Colour is the overarching theme at Kombu


What would you love more than a townhouse? A Notting Hill townhouse! Meet Pooky, a classic Notting Hill townhouse located in a colourful crescent, not far from Paddington Station. The exterior of the location is finished in a striking aqua blue, that is offset against a whole host of alluring plants and bushes, making for a truly unique townhouse. Inside, the interiors blend modern touches with period features, including cornices, wooden floorboards and a stone fireplace. On the upper ground floor, you will find a drawing room/ study that bears a distinct 70’s feel – with natural hessian walls, modern art and a great deal of mid-century modern furniture. With its range of design styles and assets, we would recommend using Pooky for off-the-wall editorial shoots. 

Pooky, the Notting Hill townhouse


Period properties are certainly dominating our top five this month, continuing with this theme is our next location: an Edwardian family home that has recently undergone a sumptuous renovation and subsequent rear extension. Check out Hyde, the last location in our top five for July. The standout areas within this glorious property come from the open-plan kitchen, the garden and the master suite – despite the rest of the location rounding up a beautiful house. Within the kitchen you will find exposed steel beams, a large central island and an eye-catching gable doorway that looks out onto the 70ft garden with patio and lawn area. Before you go, take a look at the sublime master suite, found on the top floor, with an office space and adjoining ensuite. Thanks to its ample space and premium feel, Hyde would be perfect for large-scale editorial shoots.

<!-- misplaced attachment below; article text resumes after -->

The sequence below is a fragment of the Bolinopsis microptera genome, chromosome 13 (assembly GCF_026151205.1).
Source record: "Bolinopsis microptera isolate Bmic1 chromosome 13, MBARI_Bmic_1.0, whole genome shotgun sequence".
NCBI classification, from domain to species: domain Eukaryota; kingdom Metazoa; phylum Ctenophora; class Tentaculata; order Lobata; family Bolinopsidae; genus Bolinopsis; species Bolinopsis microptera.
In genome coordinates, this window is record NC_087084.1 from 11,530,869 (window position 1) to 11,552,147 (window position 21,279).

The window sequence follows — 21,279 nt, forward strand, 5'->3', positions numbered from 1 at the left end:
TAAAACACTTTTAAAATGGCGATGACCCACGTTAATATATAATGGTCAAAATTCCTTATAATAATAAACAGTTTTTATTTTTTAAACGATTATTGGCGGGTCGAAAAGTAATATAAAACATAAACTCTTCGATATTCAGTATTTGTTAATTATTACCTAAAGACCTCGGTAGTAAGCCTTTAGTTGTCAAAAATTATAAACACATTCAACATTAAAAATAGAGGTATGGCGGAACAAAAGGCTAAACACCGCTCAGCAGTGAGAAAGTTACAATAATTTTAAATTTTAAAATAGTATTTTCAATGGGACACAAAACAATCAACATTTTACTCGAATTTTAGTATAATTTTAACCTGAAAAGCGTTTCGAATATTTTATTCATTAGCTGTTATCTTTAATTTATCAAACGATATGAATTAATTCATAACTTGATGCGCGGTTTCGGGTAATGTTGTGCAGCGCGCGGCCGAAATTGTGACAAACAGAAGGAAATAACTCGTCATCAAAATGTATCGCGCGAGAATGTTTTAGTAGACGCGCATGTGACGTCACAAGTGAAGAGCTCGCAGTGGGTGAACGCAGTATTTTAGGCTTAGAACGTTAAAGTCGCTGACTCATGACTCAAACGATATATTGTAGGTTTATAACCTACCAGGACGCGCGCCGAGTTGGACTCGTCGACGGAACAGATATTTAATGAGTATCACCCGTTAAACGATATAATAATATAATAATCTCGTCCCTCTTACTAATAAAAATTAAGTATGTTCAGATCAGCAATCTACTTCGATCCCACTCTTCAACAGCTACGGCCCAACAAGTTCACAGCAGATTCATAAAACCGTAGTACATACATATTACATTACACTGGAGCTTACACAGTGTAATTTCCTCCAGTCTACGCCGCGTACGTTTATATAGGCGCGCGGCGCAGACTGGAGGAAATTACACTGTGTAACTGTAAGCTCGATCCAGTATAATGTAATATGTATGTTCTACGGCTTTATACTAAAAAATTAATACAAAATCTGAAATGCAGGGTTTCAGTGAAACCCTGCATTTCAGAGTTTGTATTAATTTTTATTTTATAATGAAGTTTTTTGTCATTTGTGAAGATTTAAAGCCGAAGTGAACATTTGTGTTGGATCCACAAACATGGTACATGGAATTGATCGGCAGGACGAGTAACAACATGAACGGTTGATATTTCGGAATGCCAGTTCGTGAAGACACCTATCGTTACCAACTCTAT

Sumptuous rear renovation at Hyde

Top 5 locations for a fashion shoot

When choosing a location for a photoshoot, (whether that be portrait, product or lifestyle) there will always be tons of complexities that go into the choice. When clients get in touch with us, some of the elements to consider are lighting, space, sound, as well as specific styles and elements that are hard to come by. When it comes to choosing a location for a fashion shoot, it gets a whole lot harder – you have to think about how this will translate to a magazine, if the style of the location matches the concept behind the shoot, the ethics of the brand, the colours of that specific shoot, the season of the collection and much more. If sourcing a location in line with all of those values doesn’t make life hard enough, you also have to think about the location itself. The point of a lookbook is to make the buyer want the items before they go live in shops and on sites. The key therefore, is to make the shoot look aspirational; the location has to be trendy and cool. Read on to check out our diverse range of locations that are ideal for fashion shoots.